2. Resilience. There will be more days than not, when you feel like giving up. You will look at your situation and feel hopeless. You’ll wonder why you signed up for this, if you’re making a difference, and if anyone in the system is actually listening to you, or cares that you are doing a great service. Resilience is the game-changer here because it keeps you moving even through the roughest storm.
  3. Time. Yes, you DO need this. There’s no question. You will end up giving lots of it over the course of your career as a foster parent. But time is accompanied with the rest of these points. It has to be. It cannot stand alone. Perhaps the sign I saw meant more, or maybe it was part of a campaign. Not sure. But, to leave it without explanation could lead someone down the wrong path if they’re not equipped with the entire reality.
  4. Belief. You must believe in yourself, your influence, the child you are caring for, and the difference this work is making in the world, even when the vast majority of the world will never acknowledge it. Believing in you, your influence, and the child in your care, goes a long way to finding success on this journey. Plus, it greatly impacts the child. He or she needs someone to believe in them. They need a cheerleader, even if it’s for a brief time.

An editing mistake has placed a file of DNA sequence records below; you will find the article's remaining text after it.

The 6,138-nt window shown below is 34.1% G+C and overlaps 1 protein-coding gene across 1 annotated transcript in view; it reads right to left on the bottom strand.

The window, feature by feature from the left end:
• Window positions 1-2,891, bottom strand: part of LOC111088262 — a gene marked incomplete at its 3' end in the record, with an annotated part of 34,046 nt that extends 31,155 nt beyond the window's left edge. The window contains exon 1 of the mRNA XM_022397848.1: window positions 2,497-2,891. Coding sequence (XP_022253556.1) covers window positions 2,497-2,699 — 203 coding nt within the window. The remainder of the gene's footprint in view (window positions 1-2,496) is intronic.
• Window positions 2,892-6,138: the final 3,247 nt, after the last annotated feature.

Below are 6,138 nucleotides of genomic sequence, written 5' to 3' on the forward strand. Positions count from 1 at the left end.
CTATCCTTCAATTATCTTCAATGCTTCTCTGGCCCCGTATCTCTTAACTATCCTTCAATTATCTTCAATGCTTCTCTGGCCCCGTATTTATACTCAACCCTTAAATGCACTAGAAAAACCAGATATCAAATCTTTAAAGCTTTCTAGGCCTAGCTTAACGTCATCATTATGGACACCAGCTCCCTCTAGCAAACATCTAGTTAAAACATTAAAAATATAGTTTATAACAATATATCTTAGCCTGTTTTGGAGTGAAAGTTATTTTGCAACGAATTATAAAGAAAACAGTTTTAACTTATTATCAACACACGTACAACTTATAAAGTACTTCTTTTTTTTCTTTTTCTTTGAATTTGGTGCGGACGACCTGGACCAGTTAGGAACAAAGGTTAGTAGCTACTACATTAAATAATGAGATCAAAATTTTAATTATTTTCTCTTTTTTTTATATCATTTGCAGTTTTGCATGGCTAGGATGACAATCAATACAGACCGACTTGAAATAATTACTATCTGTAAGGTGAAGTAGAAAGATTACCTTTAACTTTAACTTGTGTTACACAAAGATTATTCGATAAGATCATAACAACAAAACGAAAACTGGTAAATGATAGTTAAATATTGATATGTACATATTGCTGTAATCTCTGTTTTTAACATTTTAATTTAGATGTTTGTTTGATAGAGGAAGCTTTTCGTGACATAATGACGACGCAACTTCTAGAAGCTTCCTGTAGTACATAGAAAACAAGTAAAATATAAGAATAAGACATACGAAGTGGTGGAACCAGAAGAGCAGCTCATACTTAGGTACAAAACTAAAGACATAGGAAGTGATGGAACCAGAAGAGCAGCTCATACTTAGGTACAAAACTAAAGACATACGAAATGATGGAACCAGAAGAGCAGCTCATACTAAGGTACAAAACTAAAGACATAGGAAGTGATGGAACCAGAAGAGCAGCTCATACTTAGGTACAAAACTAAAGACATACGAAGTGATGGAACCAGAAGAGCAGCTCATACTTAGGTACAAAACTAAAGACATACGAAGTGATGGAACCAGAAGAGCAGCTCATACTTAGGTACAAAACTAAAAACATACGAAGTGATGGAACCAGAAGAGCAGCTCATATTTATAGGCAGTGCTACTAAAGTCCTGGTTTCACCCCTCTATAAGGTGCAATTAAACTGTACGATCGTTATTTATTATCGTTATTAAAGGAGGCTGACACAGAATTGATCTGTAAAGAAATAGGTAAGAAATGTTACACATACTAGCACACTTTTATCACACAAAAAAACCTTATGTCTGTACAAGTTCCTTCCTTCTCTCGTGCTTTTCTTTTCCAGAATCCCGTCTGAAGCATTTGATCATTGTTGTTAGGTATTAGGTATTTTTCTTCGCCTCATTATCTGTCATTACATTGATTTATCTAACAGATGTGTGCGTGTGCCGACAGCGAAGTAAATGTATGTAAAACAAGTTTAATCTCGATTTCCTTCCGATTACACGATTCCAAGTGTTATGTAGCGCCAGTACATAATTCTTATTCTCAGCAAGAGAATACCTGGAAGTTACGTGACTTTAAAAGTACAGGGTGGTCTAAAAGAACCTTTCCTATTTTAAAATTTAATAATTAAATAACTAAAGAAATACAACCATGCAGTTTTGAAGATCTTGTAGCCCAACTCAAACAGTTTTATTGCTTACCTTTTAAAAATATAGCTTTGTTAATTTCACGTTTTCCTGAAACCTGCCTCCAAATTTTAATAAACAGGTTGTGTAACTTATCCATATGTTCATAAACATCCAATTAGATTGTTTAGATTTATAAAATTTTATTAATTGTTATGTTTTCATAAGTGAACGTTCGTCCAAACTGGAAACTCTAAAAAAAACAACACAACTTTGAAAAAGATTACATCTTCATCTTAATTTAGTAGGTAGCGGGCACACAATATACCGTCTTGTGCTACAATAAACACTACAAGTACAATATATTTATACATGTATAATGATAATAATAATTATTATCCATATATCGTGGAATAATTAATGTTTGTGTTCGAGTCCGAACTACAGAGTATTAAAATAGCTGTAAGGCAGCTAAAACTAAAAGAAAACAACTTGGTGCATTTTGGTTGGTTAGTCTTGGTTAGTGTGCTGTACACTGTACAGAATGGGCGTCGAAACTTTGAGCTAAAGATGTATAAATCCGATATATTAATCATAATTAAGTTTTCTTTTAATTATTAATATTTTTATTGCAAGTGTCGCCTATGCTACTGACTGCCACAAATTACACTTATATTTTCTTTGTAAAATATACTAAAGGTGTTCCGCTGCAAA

There you have it: love, resilience, time and belief. I know there are so many more characteristics I could list here like patience, compassion, and servanthood (lets file those under love shall we?) to name a few, but these 4 coupled together paint a more accurate picture of what it really takes to be a foster parent.

Time? Yes. But time alone? Nope. The foster care journey is beautiful, amazing, and worth it! There’s no doubt in my mind. If you’re considering it and have the heart, time, resilience, and belief that you can make a difference, go for it. But, be ready. It will stretch you. That’s why I have to disagree with an advertisement that only paints one pixel of a much bigger picture.

Question: Are you a foster parent? What else would you add to my list? Share your comments in the comment section below. You can leave a comment by clicking here.

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  • Great post!

  • I’d so be saying “WRONG” as well. If they really had to pick one, they should have picked resilience 🙂

  • AKM

    As a foster parent, you need compassion, understanding and lot’s and lot’s of patience. It’s a completely underrated “skill” being a foster parent. I agree with resilience because you have to give and give and not expect anything back.

    • Yes! Compassion and understanding are key!